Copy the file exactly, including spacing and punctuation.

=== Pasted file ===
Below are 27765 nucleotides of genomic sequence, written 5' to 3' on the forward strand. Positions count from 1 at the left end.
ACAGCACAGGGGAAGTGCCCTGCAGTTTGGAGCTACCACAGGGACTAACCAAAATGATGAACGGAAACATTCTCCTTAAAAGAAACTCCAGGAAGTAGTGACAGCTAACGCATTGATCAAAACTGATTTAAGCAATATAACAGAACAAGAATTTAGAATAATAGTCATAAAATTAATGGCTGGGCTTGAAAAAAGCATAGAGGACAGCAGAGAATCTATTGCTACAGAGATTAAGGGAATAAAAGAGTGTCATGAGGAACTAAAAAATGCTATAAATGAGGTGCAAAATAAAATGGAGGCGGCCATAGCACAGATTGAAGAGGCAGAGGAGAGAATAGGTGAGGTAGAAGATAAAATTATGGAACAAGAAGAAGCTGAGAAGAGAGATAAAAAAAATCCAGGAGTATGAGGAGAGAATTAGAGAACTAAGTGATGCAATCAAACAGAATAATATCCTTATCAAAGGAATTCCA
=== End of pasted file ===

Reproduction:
Below are 27765 nucleotides of genomic sequence, written 5' to 3' on the forward strand. Positions count from 1 at the left end.
ACAGCACAGGGGAAGTGCCCTGCAGTTTGGAGCTACCACAGGGACTAACCAAAATGATGAACGGAAACATTCTCCTTAAAAGAAACTCCAGGAAGTAGTGACAGCTAACGCATTGATCAAAACTGATTTAAGCAATATAACAGAACAAGAATTTAGAATAATAGTCATAAAATTAATGGCTGGGCTTGAAAAAAGCATAGAGGACAGCAGAGAATCTATTGCTACAGAGATTAAGGGAATAAAAGAGTGTCATGAGGAACTAAAAAATGCTATAAATGAGGTGCAAAATAAAATGGAGGCGGCCATAGCACAGATTGAAGAGGCAGAGGAGAGAATAGGTGAGGTAGAAGATAAAATTATGGAACAAGAAGAAGCTGAGAAGAGAGATAAAAAAAATCCAGGAGTATGAGGAGAGAATTAGAGAACTAAGTGATGCAATCAAACAGAATAATATCCTTATCAAAGGAATTCCA